SIPAZ Activities (September – November 2001)
28/12/2001
2001
02/01/2002

2001

10th of January

The army abandons the Cuxuljá military encampment in the municipality of Ocosingo.

17th of January

The military base in the community of Roberto Barrios, in the municipality of Ocosingo, is dismantled.

24th of February

23 commanders and Subcomandante Marcos leave from five points in Chiapas towards Mexico City. Approximately 20,000 people receive the caravan in San Cristóbal.

5th of March

The five thousand participating delegates in the Third National Indigenous Congress (CNI) agree to carry out a peaceful national indigenous uprising to demand the approval of the COCOPA law. They turn over their representation to the EZLN. A commission of the CNI accompanies the Zapatistas to the Congress of the Union.

12th of March

After visiting twelve states in Mexico, the Zapatista delegation is received by more than 100,000 people in the centre of Mexico City.

19th of March

President Fox announces the withdrawal of the army from the Zapatista community Guadalupe Tepeyac.

28th of March

After long debates regarding how to make use of the platform, 23 commanders of the EZLN finally arrive to speak in the Congress of the Union. Commander Esther makes it known that the EZLN will not make any military advances on the positions recently vacated by the army and also that Fernando Yañez has been designated as the official messenger of the Zapatistas before the government. Yañez meets with the Commissioner for Peace, Luis H. Alvarez, to initiate discussion concerning compliance with the Zapatista conditions.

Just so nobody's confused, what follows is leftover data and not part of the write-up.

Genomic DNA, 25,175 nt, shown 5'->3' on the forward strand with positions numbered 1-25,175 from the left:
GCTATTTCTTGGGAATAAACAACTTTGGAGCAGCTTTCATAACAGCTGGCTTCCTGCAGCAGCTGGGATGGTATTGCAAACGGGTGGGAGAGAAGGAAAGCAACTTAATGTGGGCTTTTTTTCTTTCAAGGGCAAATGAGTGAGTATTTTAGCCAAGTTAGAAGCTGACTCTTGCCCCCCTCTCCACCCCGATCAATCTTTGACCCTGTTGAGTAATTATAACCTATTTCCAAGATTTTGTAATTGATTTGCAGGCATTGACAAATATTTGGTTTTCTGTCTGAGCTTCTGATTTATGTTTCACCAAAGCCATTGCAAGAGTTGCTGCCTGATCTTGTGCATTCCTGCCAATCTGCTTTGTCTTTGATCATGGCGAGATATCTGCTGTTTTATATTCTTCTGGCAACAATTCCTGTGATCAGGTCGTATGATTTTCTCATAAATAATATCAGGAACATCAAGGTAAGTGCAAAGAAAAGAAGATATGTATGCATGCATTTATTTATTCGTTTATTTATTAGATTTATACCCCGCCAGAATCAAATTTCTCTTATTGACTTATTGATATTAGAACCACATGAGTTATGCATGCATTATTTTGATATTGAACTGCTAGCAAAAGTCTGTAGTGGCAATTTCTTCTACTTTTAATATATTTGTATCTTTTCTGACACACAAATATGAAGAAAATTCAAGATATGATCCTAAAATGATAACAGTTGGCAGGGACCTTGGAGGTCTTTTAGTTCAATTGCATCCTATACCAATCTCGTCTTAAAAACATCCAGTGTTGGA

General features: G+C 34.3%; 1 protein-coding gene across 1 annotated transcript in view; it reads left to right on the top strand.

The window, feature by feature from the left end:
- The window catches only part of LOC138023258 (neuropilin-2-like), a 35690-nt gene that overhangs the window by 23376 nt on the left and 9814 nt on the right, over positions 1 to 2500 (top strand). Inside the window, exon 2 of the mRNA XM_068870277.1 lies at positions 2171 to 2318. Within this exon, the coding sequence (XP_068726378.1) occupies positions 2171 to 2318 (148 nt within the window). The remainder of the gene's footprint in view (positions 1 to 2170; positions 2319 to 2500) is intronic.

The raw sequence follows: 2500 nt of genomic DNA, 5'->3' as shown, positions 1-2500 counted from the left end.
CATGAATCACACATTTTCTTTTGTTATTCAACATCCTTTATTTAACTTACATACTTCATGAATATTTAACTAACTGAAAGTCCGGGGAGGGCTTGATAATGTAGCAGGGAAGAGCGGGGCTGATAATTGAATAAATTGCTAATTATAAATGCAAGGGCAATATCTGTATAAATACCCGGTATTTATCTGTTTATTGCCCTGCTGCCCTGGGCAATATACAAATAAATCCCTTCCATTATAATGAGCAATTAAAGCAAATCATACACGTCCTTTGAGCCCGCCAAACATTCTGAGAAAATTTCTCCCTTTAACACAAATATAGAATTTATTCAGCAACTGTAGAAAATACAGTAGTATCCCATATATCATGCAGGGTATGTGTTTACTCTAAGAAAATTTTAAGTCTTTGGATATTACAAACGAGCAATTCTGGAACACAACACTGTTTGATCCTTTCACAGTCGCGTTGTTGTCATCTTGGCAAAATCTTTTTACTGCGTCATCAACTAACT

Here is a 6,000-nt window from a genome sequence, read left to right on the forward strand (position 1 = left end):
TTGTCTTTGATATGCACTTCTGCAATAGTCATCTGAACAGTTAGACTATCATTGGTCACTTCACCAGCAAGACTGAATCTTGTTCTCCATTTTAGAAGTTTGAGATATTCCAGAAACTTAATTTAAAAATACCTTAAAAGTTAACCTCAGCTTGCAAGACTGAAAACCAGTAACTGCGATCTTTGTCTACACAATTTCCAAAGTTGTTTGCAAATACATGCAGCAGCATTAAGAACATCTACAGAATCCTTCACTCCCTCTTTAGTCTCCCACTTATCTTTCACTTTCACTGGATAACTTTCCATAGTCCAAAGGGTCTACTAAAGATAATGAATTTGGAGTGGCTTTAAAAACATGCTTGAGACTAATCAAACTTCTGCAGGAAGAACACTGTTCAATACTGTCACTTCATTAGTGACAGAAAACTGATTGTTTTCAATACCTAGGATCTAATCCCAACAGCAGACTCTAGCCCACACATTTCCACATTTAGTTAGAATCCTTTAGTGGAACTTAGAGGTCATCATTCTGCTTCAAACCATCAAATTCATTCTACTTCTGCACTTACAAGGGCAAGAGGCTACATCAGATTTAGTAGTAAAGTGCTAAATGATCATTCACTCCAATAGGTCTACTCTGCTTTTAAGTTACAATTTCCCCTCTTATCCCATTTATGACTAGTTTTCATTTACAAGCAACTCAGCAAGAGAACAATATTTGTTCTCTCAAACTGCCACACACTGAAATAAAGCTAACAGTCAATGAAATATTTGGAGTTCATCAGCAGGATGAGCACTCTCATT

19th of April

Eleven members of Peace and Justice are exonerated of serious crimes and set free on bail. NGOs denounce the action as a political decision and a crime against justice.

25th of April

The Senate of the Republic approves a constitutional reform on indigenous matters.

26th of April

The National Indigenous Congress affirms that the indigenous law approved by the Senate ignores important points of the San Andres Accords.

27th of April

The Chamber of Deputies approves the Law of Indigenous Rights and Culture, with 386 votes in favour and 60 against.

29th of April

Zapatista communiqué: “The EZLN formally rejects the constitutional reform on indigenous culture and rights. It does not take up the spirit of the San Andres Accords, nor does it respect the COCOPA law initiative, and it completely ignores the national and international demand for recognition of indigenous rights and culture.” In consequence, it breaks off dialogue with the government.

From April of 2001 to December of 2002

The EZLN remains silent.

1 May

A communiqué from the Peace Commissioner notes: the law passed by Congress “contains unprecedented advances that are without doubt important for our nation. But it has also been recognized that it should be extended on some of the central issues.”

14th of June

“The Zapatista issue is not by any means the issue of Mexico. One has to consider it [the issue] in its rightful context; additionally there is a very firm process of conflict deactivation. In fact, there is no conflict, we are in blessed peace.” (President Fox, speaking in El Salvador)